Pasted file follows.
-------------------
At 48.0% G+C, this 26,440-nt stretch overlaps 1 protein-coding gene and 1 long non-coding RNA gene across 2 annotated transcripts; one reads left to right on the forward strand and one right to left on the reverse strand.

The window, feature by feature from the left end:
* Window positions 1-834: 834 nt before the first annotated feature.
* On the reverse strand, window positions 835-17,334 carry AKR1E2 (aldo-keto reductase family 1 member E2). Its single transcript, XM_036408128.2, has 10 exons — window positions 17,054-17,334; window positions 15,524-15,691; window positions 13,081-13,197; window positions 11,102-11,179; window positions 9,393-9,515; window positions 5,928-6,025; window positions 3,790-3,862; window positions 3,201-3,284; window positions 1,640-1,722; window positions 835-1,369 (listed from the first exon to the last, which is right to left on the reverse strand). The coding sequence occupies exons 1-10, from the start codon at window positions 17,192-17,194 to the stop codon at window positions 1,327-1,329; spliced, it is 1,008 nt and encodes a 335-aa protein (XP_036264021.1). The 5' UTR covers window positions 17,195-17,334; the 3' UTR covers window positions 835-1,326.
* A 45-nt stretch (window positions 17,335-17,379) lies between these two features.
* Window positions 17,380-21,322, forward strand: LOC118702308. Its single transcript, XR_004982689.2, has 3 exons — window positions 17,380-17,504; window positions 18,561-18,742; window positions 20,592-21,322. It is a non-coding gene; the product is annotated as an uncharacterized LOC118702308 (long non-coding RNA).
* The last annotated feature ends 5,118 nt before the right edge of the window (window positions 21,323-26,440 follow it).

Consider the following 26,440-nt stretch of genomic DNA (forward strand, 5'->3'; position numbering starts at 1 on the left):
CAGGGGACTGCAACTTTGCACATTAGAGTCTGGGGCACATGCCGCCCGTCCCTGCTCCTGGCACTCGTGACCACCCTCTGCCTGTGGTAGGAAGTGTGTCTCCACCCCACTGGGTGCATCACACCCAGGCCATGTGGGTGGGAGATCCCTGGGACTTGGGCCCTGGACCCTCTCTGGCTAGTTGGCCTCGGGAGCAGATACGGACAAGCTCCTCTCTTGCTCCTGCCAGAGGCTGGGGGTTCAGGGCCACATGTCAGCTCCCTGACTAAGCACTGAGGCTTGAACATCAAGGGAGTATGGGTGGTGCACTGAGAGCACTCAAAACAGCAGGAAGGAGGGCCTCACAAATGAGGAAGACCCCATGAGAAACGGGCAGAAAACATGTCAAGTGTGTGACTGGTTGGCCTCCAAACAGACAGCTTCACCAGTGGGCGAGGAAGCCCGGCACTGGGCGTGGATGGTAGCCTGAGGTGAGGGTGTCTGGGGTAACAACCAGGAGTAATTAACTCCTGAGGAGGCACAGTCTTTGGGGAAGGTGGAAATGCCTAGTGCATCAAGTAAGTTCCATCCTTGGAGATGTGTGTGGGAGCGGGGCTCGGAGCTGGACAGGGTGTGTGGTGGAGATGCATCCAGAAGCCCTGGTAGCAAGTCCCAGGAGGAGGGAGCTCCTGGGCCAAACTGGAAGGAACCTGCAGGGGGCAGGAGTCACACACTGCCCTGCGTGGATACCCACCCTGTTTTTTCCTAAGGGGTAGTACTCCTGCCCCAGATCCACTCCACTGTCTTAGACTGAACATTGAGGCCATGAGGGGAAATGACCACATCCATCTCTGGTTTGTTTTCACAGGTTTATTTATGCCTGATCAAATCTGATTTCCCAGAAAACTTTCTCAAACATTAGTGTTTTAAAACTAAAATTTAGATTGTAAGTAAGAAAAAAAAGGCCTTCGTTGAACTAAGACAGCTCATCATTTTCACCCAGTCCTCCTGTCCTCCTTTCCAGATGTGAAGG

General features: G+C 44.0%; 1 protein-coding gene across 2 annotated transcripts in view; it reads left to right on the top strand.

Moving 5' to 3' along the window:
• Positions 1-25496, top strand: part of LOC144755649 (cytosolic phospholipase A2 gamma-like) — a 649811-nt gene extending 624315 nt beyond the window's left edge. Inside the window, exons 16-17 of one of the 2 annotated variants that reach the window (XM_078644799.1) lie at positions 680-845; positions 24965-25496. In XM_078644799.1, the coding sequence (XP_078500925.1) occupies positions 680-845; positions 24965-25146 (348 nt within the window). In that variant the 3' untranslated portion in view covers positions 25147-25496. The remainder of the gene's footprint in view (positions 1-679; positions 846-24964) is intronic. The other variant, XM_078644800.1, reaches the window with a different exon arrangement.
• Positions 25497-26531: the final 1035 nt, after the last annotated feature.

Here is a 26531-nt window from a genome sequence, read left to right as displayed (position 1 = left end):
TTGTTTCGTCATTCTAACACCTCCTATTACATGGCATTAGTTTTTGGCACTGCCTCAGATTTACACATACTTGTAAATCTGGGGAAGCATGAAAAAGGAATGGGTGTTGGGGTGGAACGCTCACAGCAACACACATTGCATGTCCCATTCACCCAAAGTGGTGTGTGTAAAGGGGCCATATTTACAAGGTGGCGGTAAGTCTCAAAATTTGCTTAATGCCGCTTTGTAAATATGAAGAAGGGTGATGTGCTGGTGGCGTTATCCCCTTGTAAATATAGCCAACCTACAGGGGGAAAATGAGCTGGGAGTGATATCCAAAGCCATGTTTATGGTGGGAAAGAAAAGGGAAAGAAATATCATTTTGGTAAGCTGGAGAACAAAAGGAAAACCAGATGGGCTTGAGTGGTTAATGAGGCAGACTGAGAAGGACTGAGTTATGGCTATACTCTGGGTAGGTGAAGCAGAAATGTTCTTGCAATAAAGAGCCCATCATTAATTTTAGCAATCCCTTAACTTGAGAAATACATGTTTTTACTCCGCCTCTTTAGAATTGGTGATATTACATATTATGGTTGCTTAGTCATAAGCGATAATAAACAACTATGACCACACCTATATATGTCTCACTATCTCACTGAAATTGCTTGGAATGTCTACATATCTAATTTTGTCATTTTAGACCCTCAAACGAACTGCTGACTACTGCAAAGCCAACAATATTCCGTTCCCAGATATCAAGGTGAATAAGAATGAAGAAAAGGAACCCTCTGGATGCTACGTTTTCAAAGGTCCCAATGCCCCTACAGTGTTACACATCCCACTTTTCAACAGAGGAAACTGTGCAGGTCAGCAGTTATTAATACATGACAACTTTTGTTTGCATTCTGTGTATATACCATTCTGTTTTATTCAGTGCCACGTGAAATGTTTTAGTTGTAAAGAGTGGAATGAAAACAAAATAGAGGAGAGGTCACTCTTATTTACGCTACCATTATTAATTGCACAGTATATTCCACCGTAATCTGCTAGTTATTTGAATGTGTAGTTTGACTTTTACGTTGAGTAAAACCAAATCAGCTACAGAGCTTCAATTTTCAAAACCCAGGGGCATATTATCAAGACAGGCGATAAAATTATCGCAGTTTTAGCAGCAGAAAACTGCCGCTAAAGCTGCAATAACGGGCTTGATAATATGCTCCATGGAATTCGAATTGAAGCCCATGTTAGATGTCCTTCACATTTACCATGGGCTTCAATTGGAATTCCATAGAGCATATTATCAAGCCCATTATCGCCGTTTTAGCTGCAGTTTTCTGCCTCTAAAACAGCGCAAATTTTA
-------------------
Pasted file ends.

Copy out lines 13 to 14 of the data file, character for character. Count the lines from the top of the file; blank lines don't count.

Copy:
• Positions 25497-26531: the final 1035 nt, after the last annotated feature.

Here is a 26531-nt window from a genome sequence, read left to right as displayed (position 1 = left end):